Last month, Senator Ted Cruz sought answers to a question that has been vexing some opponents of the Syrian refugee resettlement program: where are the Syrian Christian refugees?

Christians made up ten percent of the Syrian population at the start of the Syrian conflict, but constituted only two percent of the resettled refugees. Cruz argues that this is proof the Obama Administration prefers resettling Muslim refugees and is actively trying to keep out Syrian Christians.

The explanation for the disparate resettlement rates is much more innocuous than Senator Cruz believes. Human Rights First investigated this facet of the resettlement program, ultimately finding “no indication of any efforts to limit resettlement of Christian refugees from Syria.”

On the contrary, the number of Christian refugees resettled in the United States is proportional to the number of Christians registered as refugees by the United Nations.

This indicates that few Syrian Christians are seeking refugee status, although it is true that hundreds of thousands of Syrian Christians have been displaced by the chaos of the Syrian conflict, similar to other Syrian refugee populations. But being displaced is not the same as being a registered refugee. So why is it that Syrian Christians are not looking to acquire refugee status?

There are three main reasons.

First,  as Department of State official Simon Henshaw explained last month,  many Syrian Christians do not flee their country for refugee camps outside Syria. Instead, they opt to seek safety in some government-controlled regions of Syria.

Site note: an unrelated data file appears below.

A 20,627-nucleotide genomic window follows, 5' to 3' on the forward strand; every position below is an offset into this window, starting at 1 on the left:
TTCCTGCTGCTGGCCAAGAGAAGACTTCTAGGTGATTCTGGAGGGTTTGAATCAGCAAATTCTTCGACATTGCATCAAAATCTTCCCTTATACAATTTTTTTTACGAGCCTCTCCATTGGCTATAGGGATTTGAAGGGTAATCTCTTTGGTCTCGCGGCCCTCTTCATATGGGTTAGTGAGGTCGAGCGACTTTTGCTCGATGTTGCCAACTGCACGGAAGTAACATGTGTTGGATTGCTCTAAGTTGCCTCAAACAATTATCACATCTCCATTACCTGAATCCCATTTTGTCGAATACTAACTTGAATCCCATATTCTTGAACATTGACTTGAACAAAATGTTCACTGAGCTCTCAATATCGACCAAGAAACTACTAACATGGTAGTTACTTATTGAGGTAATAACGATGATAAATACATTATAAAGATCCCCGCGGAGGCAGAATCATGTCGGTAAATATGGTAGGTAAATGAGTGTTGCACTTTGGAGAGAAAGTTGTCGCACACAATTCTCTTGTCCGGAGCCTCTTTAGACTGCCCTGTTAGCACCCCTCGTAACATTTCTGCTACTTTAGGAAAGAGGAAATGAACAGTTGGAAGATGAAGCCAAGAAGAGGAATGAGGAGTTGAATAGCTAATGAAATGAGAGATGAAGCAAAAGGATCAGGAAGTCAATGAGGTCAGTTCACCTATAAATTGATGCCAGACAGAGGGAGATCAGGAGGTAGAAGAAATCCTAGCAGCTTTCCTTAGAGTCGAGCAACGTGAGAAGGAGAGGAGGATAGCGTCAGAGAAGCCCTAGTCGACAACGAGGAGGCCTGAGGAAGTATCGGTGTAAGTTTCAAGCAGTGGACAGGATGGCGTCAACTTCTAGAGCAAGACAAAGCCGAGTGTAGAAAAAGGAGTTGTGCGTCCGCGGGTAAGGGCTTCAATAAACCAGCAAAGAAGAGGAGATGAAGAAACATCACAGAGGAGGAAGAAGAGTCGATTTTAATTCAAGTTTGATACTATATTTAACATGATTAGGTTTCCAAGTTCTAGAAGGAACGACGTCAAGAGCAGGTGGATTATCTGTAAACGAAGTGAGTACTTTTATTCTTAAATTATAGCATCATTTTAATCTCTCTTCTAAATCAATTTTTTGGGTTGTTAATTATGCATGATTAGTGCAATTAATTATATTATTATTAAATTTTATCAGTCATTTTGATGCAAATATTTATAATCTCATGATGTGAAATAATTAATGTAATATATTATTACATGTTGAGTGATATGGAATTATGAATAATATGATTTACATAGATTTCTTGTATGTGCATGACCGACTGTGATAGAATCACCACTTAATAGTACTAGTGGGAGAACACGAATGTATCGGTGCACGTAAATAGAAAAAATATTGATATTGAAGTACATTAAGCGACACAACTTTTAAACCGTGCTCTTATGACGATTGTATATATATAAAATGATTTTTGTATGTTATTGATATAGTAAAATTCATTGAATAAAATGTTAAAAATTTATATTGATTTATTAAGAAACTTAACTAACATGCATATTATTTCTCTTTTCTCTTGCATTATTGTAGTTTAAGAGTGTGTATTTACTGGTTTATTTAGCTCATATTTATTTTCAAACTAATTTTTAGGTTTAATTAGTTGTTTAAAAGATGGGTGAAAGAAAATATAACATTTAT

Second, many of the Syrian Christians that do flee the country go to nearby Lebanon, home to a large Christian population. They tend to settle within these Christian communities, rather than in the refugee camps where the UN predominantly registers refugees.

Moreover, American refugee processing capabilities are notoriously weak in Lebanon, compared to more robust processes in Turkey and Jordan. For those Syrian Christians in Lebanon that do seek refugee status, the modest U.S. infrastructure restricts processing capacity. The limited resettlement capabilities squeeze refugees slowly through a system not prepared to handle high numbers.

Third, Syrian Christians also have a number of alternative legal pathways to enter the United States outside the refugee system, including: coming as students or as workers, or to reunite with family.

Furthermore, Human Rights First reports that some Christians in Syria have been coerced by ISIS to pay jizya, a religious tax, or face death. Often, these payments appear in the rigorous American screening process that checks refugees, resulting in denied claims for refugee status for having provided “support” to ISIS.

Ultimately, there is no grand conspiracy or single cause driving the low resettlement numbers of Syrian Christian refugees. But that does not mean there is nothing to be done to ensure that all potential refugee populations have access to resettlement programs.

As Human Rights First explains, the United States can and should expand its resettlement program in Lebanon. Also, it ought to support NGOs to help identify and assist vulnerable Christians who might slip through the United Nation’s system.

The Obama Administration is not actively discriminating against Christian refugees from Syria. False and misguided accusations of discrimination undermine the American refugee resettlement program and hurt the important work done by the United Nations and the U.S. resettlement agencies to provide safe haven to the most vulnerable refugees across the globe.